Promising Tissue Valve Tech Blocks Calcium Buildup

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A tissue valve built for less structural valve deterioration showed favorable safety and hemodynamic performance at 5 years in surgical aortic valve replacement (SAVR), according to the COMMENCE investigators.

Surgical valves mounted with Resilia (a proprietary bovine pericardial tissue, from Edwards Lifesciences, formulated to reduce the calcification that often leads to valve dysfunction) were associated with “quite satisfactory” safety in 471 patients who had 30-day mortality and stroke rates of 1.2% and 1.6%, respectively, reported Joseph Bavaria, MD, of the Hospital of the University of Pennsylvania in Philadelphia.

By 5 years, patients showed 89.2% freedom from mortality and 94.5% freedom from stroke on top of zero cases of valve thrombosis or structural valve deterioration, Bavaria told the audience at this year’s Society of Thoracic Surgeons (STS) virtual meeting.

The latter is significant because contemporary bioprosthetic aortic valves often begin to show structural valve deterioration around 5 years after SAVR. Bavaria estimated structural valve deterioration rates by then to be about 1.5% with the Magna device and 5% with the Trifecta.

“There continues to be a significant focus placed on tissue valve durability given the increase in life expectancy and lifestyle implications for more active patients who historically would receive mechanical valves,” said Bavaria in a press release. “The latest data from the COMMENCE study are encouraging and speak to the promise of Resilia tissue as a significant advancement in technology for patients with valve disease.”

The first case of structural valve deterioration occurred at 5.2 years in the study and resulted in the patient getting a transcatheter valve-in-valve reintervention.

Additionally, the good hemodynamic performance of the Resilia valves was reflected in the “absolutely stable” echocardiography-derived mean gradients of 10.2 mm Hg at 1 year and 11.5 mm Hg at 5 years, as well as little change in average effective orifice area, from 1.7 cm2 to 1.6 cm2, according to Bavaria.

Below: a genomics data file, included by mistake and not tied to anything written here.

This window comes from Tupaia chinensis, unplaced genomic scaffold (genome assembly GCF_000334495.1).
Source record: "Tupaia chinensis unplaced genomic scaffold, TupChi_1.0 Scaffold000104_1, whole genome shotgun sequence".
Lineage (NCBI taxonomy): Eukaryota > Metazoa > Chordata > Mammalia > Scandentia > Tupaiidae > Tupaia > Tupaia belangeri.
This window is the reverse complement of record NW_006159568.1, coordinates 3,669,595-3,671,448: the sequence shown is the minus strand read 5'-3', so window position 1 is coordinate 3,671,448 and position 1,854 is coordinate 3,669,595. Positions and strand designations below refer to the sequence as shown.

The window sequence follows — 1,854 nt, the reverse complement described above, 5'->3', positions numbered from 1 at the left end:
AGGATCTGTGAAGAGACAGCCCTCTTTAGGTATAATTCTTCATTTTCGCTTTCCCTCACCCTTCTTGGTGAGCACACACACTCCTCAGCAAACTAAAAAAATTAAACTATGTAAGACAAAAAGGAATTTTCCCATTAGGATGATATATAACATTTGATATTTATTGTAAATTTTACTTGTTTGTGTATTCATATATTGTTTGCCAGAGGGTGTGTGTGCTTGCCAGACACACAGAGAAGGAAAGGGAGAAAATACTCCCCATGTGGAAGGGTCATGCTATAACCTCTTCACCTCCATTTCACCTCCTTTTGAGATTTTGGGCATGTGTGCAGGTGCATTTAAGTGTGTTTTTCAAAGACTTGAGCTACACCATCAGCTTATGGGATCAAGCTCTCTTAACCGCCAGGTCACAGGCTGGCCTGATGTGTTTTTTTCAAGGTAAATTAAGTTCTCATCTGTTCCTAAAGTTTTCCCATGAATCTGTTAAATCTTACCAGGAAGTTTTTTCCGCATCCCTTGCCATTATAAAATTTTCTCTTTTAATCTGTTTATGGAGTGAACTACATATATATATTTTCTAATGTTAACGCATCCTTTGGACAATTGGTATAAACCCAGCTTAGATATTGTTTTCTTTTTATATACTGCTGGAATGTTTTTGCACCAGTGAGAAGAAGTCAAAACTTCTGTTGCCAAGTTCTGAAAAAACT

Transvalvular regurgitation reached only 3.7% of patients at the mild level; there were no moderate cases observed.

“It is heartening to know that the 5-year trial data is incredibly satisfactory,” Bavaria told the STS audience.

Given that valve deterioration is a concern with bioprosthetic devices, both transcatheter and surgical alike, session co-moderator Gilbert Tang, MD, MBA, of Mount Sinai Health System in New York City, asked if the manufacturer would start putting Resilia tissue on its transcatheter aortic valves.

Bavaria’s guess was “probably.”

COMMENCE was a single-arm FDA investigational device exemption trial that included 689 SAVR recipients at 27 clinical sites across the U.S. and Europe.

Investigators tested surgical valves with a Magna Ease design and the tissue of the Inspiris valve (albeit without the vFit feature that facilitates expansion for subsequent valve-in-valve procedures). The aldehyde capping of the Resilia tissue platform prevents calcification by blocking free aldehydes; glycerolization prevents further aldehyde exposure to the valve.

The present analysis was based on the 471 adults with sufficient 5-year follow-up (mean age 66.9 years, 71.8% men). This group entered SAVR with an average STS risk of 2.0%. Roughly a quarter were classified as having New York Heart Association Class I symptoms, half Class II, and another quarter Class III.

People getting concomitant procedures represented about 40% of the cohort. The trial excluded emergency, endocarditis, and multi-valve procedures.

Session co-moderator Jessica Forcillo, MD, MSc, MPH, of Centre Hospitalier de l’Université de Montréal, commended the surgeons for choosing larger valve sizes, as 23- and 25-mm valves were the most commonly used in the study.

Bavaria acknowledged that there is insufficient data on people under age 50 in the study.

A subset of COMMENCE participants will be evaluated through 10 years, he said, adding that a small ongoing study, RESILIENCE, is assessing how calcium deposits on Resilia tissue predict long-term bioprosthetic valve durability.

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    Nicole Lou is a reporter for MedPage Today, where she covers cardiology news and other developments in medicine. Follow

Disclosures

The study was sponsored by Edwards Lifesciences.

Bavaria reported consulting to Edwards Lifesciences, Medtronic, and Abbott; as well as chairing the data safety monitoring board for Abbott.

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